Prevalence and motion characteristics of degenerative cervical spondylolisthesis in the symptomatic adult

Akinobu Suzuki, Michael D. Daubs, Hirokazu Inoue, Tetsuo Hayashi, Bayan Aghdasi, Scott R. Montgomery, Monchai Ruangchainikom, Xueyu Hu, Christopher J. Lee, Christopher J. Wang, Benjamin J. Wang, Hiroaki Nakamura

Research output: Contribution to journalArticlepeer-review

44 Scopus citations


Study Design. Retrospective analysis of kinetic magnetic resonance images. Objective. To define the prevalence of degenerative cervical spondylolisthesis in symptomatic patients and to analyze the motion characteristics and influence on the spinal canal at the affected level. Summary of Background Data. When compared with lumbar spondylolisthesis, there are few studies evaluating cervical spondylolisthesis, and the prevalence and motion characteristics of cervical spondylolisthesis are not well defined. Methods. Four hundred sixty-eight symptomatic patients underwent upright cervical kinetic magnetic resonance images in neutral, flexion, and extension positions. Segmental displacement and intervertebral angles were measured in 3 positions using computer analysis software. Spondylolisthesis was defined as the vertebral displacement more than 2 mm, and graded based on the magnitude into 2 groups at each level: grade 1 (2-3 mm), grade 2 (>3 mm). Instability was defined as segmental translational motion exceeding 3 mm. Results. Grade 1 and 2 spondylolisthesis at a minimum of 1 level were observed with a prevalence of 16.4% and 3.4% of all patients, respectively. The most affected levels were C4-C5 (6.2%) and C5-C6 (6.0%) followed by C3-C4 (3.6%) and C6-C7 (3.0%). Translational motion was greater in levels with grade 1 as compared with segments without spondylolisthesis, but there was no difference in angular motion between the 3 groups. Translational instability was observed with a prevalence of 16.7% in grade 2, 4.3% in grade 1, and 3.4% in segments without spondylolisthesis. Space available for the cord at the affected level was decreased and spinal cord compression grade was higher in grade 1 and grade 2 as compared with levels without spondylolisthesis. Conclusion. Cervical spondylolisthesis of at least 2 mm was observed in 20% of patients and was most common at C4-C5 and C5-C6. The presence of spondylolisthesis was associated with increased translational motion and decreased segmental spinal canal diameter.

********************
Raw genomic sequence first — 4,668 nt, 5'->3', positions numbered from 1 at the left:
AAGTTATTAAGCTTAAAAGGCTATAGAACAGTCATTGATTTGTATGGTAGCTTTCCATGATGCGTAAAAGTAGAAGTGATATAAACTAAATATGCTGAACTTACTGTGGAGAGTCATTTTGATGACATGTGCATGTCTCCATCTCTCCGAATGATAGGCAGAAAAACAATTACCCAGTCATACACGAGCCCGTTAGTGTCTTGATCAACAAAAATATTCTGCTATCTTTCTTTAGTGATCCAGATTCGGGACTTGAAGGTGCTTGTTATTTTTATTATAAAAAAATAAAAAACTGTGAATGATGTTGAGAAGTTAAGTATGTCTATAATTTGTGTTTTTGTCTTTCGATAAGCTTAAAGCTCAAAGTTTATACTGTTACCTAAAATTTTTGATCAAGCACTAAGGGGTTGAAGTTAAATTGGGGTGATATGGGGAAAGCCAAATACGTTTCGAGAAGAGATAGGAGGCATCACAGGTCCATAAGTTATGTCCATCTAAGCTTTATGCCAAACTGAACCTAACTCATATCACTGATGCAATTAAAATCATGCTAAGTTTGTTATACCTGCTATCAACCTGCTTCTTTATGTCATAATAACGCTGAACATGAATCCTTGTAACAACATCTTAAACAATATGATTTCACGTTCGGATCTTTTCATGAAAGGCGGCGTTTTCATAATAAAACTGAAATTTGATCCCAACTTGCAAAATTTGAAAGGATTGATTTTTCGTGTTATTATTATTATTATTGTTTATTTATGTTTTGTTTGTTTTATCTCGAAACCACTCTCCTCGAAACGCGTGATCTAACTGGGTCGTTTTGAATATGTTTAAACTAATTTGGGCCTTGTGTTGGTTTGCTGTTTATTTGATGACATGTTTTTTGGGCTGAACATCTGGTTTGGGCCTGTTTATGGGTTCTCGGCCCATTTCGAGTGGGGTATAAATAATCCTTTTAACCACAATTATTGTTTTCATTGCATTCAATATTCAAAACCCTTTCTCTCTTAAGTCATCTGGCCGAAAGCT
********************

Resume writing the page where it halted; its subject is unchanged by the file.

Original languageEnglish (US)
Pages (from-to)E1115-E1120
Issue number17
StatePublished - Aug 1 2013
Externally publishedYes


  • biomechanics
  • cervical spine
  • degenerative spondylolisthesis
  • disc degeneration
  • instability
  • magnetic resonance imaging
  • motion characteristics
  • prevalence
  • space available for spinal cord
  • spinal cord compression

ASJC Scopus subject areas

  • Orthopedics and Sports Medicine
  • Clinical Neurology


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